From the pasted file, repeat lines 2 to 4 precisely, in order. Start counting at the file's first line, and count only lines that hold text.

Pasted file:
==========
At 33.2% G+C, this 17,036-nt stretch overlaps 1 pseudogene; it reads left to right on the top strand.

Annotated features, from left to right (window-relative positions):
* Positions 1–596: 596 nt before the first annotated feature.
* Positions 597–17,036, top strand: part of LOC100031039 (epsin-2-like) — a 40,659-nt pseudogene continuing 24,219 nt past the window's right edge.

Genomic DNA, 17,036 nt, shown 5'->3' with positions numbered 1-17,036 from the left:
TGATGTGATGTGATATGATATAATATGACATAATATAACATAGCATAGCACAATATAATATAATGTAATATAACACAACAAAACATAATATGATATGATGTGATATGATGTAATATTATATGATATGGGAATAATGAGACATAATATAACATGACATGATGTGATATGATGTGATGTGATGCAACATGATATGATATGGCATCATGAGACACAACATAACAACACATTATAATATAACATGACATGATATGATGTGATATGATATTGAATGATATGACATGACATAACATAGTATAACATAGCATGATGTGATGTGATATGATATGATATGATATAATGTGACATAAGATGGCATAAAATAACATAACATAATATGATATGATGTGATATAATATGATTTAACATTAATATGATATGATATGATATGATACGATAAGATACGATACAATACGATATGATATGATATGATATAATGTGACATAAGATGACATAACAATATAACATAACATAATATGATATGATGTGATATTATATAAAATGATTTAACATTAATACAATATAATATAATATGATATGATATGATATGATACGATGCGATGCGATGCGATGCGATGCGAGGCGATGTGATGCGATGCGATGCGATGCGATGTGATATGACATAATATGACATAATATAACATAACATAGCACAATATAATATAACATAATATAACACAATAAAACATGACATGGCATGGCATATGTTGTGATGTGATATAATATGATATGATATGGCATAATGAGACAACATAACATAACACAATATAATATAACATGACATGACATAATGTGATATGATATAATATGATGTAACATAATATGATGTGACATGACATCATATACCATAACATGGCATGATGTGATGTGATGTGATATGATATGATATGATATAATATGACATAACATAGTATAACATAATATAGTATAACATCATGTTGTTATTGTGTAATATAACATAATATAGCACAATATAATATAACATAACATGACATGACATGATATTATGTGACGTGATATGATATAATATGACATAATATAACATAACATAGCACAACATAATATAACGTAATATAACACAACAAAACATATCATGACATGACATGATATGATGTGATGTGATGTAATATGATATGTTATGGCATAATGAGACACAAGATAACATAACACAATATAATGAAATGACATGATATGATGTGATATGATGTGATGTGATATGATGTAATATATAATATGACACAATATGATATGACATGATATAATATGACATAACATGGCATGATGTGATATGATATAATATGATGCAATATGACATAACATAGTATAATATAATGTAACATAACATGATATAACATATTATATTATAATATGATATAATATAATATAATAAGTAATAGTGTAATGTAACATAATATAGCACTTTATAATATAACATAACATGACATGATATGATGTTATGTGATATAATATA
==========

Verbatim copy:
Annotated features, from left to right (window-relative positions):
* Positions 1–596: 596 nt before the first annotated feature.
* Positions 597–17,036, top strand: part of LOC100031039 (epsin-2-like) — a 40,659-nt pseudogene continuing 24,219 nt past the window's right edge.